A fun side effect of wearing these obvious mends is that people will notice them. They'll remember your fixes the next time they're faced with a hole in their wardrobe, and it will make them more likely to try it for themselves.
These are just a few ways to visibly mend your garments. Want more inspiration? Check out Pinterest or r/Visiblemending on Reddit.
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rumade · 10 days ago
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Shopping bag handles before and after a mini mend
I will have a YouTube video up on this soon
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elleestcommelalune1 · 10 months ago
Isn’t it odd to have a body? To be alive and dying, all the time. There are things we can only become by dying, both the act and the process that takes a whole life to happen. I am interested in those things, though I know I can’t know them.
—Marty McConnell, “Mending”
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doniaqueta · a month ago
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I tried some visible mending on my favorite pair of jeans. It went.... okay. Almost great, considering it’s my first time, if I’m honest. These jeans have a bunch of other holes, but while I love and embrace knee tears, I draw the line at Butt Ventilation.
← Left pic is wrong side | Right pic is right side →
~° ~° ~° ~° ~° ~° ~° ~° ~° ~° ~° ~° ~° ~° ~° ~° ~° ~° ~° ~° ~° ~°~ ° ~°~
Intenté este arreglo monito en las pompis de mis jeans favoritos y para haber sido la primera vez que hago algo así y hacerlo totalmente a mano (quiero un mini loom plox), no la cagué muy feo. Mis jeans siguen intentando que los deje morir por la paz y yo sigo diciendo “Nel”
← Foto de la izquierda es por dentro | Foto de la derecha es por fuera →
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apple-chips · 4 months ago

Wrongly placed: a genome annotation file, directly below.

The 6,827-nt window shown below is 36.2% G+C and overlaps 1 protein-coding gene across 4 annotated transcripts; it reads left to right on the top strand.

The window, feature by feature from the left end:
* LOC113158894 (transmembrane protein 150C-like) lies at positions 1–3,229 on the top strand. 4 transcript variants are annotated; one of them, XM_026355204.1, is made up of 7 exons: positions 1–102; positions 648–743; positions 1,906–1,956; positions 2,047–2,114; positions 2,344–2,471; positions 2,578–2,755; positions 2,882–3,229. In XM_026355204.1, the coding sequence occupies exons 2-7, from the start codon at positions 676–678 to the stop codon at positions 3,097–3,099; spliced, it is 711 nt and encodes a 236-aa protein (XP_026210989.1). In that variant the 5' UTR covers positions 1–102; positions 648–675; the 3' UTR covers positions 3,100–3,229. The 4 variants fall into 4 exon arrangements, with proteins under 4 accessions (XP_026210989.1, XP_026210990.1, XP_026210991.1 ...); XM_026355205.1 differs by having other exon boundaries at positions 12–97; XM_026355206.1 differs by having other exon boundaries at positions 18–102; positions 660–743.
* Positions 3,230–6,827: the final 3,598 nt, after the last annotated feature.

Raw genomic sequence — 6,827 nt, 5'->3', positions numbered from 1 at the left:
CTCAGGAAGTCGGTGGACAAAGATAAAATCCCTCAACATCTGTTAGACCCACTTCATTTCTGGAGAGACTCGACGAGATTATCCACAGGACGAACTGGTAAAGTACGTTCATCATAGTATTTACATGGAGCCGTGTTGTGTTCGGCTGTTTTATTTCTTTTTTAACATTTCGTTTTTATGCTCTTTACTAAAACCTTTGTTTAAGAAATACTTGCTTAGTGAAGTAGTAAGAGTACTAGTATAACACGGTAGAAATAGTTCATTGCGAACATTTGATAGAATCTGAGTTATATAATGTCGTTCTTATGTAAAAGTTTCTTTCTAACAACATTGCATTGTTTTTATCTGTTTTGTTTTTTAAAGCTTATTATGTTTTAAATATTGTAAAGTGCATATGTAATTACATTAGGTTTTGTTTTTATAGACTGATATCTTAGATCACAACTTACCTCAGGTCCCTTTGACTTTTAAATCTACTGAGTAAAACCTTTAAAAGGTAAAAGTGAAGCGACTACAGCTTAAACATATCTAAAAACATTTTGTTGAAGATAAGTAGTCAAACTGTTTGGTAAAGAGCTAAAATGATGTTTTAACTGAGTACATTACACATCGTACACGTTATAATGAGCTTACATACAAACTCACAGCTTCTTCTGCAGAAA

Here is my newest finished sewing/weaving/patching projekt.
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This cloth had a quite big hole, so instead of just sewing it together I weaved some extra textil into it. This patching method gave the cloth some character, color and of course texture to it.
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I used four cotton yarns, one turquoise and dark cyan blue, a pastel pink and brown.
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I had a lot of fun making it, and I'm glad I don't have to throw out a nice fabric while practicing my hobby.
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fungusqueen · a month ago
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Hand-washed this vintage quilt today and dried it in the sun. It smelled very musty and it has some stains and damaged areas; washing it removed the smell and now it’s dry and ready for repairs!
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peanutbutterbutch · 2 months ago
Process I used for making a roll top backpack out of a pair of pants
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These pants were worn out in the butt and couldn't be patched, so I cut off one leg, sewed up the bottom, cut up the other leg to make two straps, cut off a re-sewed the belt loops so the straps would have something to tie to, and used extra fabric for the pocket on the front. It ties shut with some scrap ribbon I had on hand, and is decorated with little bug buttons!
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orchardknit · 6 months ago
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Sock darning on my little machine. It's definitely faster than hand darning, though i dont think it's quite as neat. Possibly i just need more practice though.